On June 5, 1947, Secretary of State George C. Marshall delivered a “routine commencement speech” at Harvard University. The only pomp and circumstance was for the graduates and the lone reporter in the crowd was there only because of a friend. It was, however, a speech that changed history as the retired General of the Army proposed a program for Europe based on building local economic strength, governance, and self-confidence.
It is logical that the United States should do whatever it is able to do to assist in the return of normal economic health in the world, without which there can be no political stability and no assured peace. Our policy is directed not against any country or doctrine but against hunger, poverty, desperation and chaos. Its purpose should be the revival of a working economy in the world so as to permit the emergence of political and social conditions in which free institutions can exist.
The Department of State called this the European Recovery Plan while the press labelled it the “Marshall Plan.” It was based on the recommendations of Marshall’s Director of the Policy Planning Staff, George Kennan.
A month later, Kennan wrote a memo — “Certain Aspects of the European Recovery Problem from the United States Standpoint” — that explained what success would look like. Marked Top Secret but since declassified, the memo stated that the basic operating principle of the program was intentionally withheld from public documents and pronouncements, and from the Congress. The program was designed with the explicit intent to maximize influence behavior. The goal was to not just build up Western Europe capacity but to deny ideological sanctuary, the true purpose of containment, by addressing the roots of instability that created opportunities for our adversary. As Kennan explained,
[A]ny set of events which would substantially restore to people in Western Europe a sense of political security, and of confidence in a future marked by close association with the Western Powers, would itself release extensive recuperative forces in Europe which are today inhibited or paralyzed by political uncertainty. In this sense, we must recognize that much of the value of a European recovery program will lie not so much in its direct economic effects, which are difficult to calculate with any degree of accuracy, as in its psychological political by-products.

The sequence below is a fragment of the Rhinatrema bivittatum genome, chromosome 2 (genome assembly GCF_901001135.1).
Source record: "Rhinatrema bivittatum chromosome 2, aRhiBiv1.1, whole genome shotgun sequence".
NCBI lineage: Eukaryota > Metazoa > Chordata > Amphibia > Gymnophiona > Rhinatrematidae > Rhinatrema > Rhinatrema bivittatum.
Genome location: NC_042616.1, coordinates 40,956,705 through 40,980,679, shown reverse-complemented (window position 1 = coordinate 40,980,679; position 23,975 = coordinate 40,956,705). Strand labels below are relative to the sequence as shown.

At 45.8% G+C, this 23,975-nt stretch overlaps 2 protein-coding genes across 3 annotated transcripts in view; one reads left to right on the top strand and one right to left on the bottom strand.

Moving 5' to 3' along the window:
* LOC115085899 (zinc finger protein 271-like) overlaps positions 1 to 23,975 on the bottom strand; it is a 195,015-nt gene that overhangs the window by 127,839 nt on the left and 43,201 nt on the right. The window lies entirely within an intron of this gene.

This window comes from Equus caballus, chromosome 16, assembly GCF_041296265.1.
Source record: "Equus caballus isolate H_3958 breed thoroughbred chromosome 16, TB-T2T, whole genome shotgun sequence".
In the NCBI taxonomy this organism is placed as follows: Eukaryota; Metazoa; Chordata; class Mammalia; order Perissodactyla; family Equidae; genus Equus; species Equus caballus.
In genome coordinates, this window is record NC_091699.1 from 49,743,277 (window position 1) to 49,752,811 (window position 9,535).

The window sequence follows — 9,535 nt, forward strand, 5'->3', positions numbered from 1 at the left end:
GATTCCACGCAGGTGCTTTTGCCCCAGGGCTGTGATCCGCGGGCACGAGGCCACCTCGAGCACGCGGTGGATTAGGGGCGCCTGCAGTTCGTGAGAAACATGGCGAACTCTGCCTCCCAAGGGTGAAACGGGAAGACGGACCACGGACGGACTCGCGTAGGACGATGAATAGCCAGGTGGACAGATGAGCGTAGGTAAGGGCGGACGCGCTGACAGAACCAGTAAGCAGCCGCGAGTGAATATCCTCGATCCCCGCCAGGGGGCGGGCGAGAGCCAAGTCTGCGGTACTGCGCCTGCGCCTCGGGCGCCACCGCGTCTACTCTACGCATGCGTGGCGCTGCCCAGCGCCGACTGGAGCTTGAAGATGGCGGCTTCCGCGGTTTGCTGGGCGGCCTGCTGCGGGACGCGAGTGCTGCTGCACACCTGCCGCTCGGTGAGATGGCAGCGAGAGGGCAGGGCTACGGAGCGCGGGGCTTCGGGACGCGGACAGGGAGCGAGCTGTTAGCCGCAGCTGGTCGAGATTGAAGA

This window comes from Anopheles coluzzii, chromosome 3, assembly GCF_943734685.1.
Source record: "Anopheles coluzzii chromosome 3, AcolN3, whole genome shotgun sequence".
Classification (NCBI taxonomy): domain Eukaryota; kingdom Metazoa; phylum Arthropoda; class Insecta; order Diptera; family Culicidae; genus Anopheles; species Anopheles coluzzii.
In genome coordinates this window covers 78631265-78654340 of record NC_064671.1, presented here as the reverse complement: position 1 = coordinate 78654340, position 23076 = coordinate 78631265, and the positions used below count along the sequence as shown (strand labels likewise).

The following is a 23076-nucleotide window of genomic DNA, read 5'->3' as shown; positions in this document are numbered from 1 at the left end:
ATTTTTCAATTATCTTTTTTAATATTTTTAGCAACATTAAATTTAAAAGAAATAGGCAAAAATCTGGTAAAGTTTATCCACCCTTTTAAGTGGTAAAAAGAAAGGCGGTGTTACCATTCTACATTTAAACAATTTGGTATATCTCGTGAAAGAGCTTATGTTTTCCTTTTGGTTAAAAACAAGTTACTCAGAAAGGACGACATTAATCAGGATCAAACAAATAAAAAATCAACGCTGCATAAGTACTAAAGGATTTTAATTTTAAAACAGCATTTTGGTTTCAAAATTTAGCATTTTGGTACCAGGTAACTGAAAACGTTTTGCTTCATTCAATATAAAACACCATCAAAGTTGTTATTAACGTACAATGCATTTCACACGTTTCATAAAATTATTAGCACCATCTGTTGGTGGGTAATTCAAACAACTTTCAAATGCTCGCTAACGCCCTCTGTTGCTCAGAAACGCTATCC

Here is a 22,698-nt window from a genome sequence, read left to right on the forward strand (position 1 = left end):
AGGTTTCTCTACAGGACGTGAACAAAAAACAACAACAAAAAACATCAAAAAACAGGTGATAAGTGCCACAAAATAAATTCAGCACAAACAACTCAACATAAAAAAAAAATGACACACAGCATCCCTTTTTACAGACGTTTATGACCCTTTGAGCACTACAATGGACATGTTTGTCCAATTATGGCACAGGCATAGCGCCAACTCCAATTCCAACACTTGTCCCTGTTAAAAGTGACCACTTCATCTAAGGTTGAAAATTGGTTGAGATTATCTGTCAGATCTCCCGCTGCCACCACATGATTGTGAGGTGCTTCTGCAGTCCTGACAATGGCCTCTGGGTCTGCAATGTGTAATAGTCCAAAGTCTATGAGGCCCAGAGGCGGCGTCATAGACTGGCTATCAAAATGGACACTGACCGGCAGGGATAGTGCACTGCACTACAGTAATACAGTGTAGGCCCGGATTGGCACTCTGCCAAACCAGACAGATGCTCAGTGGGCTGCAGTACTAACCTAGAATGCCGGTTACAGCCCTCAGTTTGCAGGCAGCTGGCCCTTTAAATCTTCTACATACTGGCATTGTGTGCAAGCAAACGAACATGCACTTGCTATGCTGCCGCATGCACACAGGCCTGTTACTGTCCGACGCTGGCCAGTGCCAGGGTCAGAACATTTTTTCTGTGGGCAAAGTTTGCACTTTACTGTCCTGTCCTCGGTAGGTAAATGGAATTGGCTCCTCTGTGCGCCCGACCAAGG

To state this publicly, however, would be a self defeating act. For the Europeans themselves, the restoration of confidence must be an unconscious – not a conscious — process. They must come to believe seriously in the real value of such an economic program. Obviously, we cannot say to them that the value of such a program lies largely in their subjective attitude toward it. This would only confuse them and undermine in advance precisely the psychological reaction which we aim to produce.
Kennan continued to explain the importance that Americans feel a “a genuine effort has been made to achieve soundness of concept in the way United States funds are to be spent.” However, the needs in Europe outweighed easy political protection at home.
It is probably true that what Europe needs is simply further large scale aid from this country in the form of commodities or credits by grant and aid. The distinction between aid granted to specific programs designed to increase production (and hence to take the form of long-term loans) and aid granted for purely consumption purposes (and hence to constitute straight grants-in-aid) may well be vulnerable to attack on a theoretical economic basis. But it is one which, in the opinion of the Staff, is necessary for the psychological effect here and abroad, and that is why we have chosen to draw it.
Development and public diplomacy are historically and intimately linked. One requires the other. We need to remember that.